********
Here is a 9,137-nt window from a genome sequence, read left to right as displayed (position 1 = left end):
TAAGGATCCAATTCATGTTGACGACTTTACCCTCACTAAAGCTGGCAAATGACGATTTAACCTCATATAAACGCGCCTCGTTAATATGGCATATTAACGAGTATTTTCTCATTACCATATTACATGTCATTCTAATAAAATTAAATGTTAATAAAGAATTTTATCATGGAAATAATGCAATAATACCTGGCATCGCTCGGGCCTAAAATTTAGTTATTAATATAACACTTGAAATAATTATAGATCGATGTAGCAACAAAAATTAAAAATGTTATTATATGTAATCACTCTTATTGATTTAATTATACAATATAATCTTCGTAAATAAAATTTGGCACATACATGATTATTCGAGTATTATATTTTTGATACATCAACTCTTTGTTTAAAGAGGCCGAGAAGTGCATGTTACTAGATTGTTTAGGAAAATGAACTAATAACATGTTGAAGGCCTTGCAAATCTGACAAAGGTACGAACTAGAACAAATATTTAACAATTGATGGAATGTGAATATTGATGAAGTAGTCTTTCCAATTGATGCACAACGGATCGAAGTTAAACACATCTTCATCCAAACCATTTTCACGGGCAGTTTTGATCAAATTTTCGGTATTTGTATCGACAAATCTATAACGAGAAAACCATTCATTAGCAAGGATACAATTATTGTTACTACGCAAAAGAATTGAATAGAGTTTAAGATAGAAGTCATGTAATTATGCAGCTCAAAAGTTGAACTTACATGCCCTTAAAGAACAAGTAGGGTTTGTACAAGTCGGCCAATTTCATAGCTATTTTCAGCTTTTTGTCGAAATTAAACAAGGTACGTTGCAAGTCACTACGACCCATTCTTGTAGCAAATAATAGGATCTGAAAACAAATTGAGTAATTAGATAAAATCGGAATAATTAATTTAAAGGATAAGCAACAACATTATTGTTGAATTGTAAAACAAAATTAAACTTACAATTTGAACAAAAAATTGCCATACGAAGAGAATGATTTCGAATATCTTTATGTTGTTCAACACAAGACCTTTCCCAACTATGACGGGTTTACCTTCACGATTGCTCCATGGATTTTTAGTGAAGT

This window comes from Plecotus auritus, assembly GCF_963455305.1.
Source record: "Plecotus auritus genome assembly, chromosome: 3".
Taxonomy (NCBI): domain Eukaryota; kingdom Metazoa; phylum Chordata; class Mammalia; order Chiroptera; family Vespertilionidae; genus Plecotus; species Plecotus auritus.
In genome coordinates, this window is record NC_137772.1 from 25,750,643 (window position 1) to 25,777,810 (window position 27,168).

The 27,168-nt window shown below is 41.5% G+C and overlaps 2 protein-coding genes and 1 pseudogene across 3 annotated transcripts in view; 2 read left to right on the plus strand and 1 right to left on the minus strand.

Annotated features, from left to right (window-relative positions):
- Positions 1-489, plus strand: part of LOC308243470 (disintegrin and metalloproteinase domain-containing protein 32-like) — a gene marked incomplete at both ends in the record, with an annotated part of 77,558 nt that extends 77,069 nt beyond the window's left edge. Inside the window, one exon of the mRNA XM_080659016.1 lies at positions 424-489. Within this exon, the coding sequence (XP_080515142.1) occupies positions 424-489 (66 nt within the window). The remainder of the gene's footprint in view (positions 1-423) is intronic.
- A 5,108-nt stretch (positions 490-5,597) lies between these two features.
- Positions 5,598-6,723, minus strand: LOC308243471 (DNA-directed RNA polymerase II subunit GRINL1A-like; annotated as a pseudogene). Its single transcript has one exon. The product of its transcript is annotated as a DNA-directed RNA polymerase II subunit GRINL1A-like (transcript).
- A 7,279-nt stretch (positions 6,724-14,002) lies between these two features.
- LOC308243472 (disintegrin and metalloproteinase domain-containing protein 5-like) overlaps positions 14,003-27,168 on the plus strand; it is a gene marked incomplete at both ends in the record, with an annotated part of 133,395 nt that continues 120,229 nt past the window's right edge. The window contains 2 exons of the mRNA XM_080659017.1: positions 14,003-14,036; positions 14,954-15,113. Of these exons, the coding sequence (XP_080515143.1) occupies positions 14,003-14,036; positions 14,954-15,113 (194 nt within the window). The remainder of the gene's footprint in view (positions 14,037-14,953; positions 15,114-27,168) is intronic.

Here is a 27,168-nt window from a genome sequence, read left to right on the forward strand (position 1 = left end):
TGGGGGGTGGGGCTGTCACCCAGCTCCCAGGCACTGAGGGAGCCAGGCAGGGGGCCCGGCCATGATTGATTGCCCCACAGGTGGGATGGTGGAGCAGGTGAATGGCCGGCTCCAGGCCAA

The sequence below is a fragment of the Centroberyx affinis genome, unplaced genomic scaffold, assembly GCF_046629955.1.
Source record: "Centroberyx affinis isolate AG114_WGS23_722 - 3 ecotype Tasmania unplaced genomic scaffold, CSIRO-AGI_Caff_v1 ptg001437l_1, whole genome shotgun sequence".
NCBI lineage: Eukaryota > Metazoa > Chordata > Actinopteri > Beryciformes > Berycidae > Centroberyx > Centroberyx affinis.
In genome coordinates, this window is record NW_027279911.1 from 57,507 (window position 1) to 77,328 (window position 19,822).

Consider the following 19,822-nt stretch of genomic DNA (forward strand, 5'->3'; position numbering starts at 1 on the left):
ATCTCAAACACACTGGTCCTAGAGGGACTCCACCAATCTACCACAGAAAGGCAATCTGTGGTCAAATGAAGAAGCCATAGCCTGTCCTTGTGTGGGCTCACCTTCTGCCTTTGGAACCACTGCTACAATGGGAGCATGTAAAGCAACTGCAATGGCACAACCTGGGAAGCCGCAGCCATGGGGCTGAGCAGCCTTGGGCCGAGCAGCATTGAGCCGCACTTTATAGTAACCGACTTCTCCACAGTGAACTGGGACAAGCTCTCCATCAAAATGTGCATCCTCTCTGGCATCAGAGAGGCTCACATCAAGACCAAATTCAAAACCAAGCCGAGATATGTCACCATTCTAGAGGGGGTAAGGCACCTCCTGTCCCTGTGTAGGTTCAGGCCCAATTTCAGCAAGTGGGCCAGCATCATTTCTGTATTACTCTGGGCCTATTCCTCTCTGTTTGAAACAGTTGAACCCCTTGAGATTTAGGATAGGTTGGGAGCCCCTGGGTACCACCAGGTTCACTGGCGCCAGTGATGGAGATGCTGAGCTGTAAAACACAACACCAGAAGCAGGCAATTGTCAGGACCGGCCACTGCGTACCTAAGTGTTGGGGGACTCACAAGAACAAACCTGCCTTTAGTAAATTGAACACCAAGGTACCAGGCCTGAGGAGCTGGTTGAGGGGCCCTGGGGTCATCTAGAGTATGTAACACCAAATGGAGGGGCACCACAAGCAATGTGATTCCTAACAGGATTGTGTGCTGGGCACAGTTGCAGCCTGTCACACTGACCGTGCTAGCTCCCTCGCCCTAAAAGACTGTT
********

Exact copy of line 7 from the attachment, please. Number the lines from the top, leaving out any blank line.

The 27,168-nt window shown below is 41.5% G+C and overlaps 2 protein-coding genes and 1 pseudogene across 3 annotated transcripts in view; 2 read left to right on the plus strand and 1 right to left on the minus strand.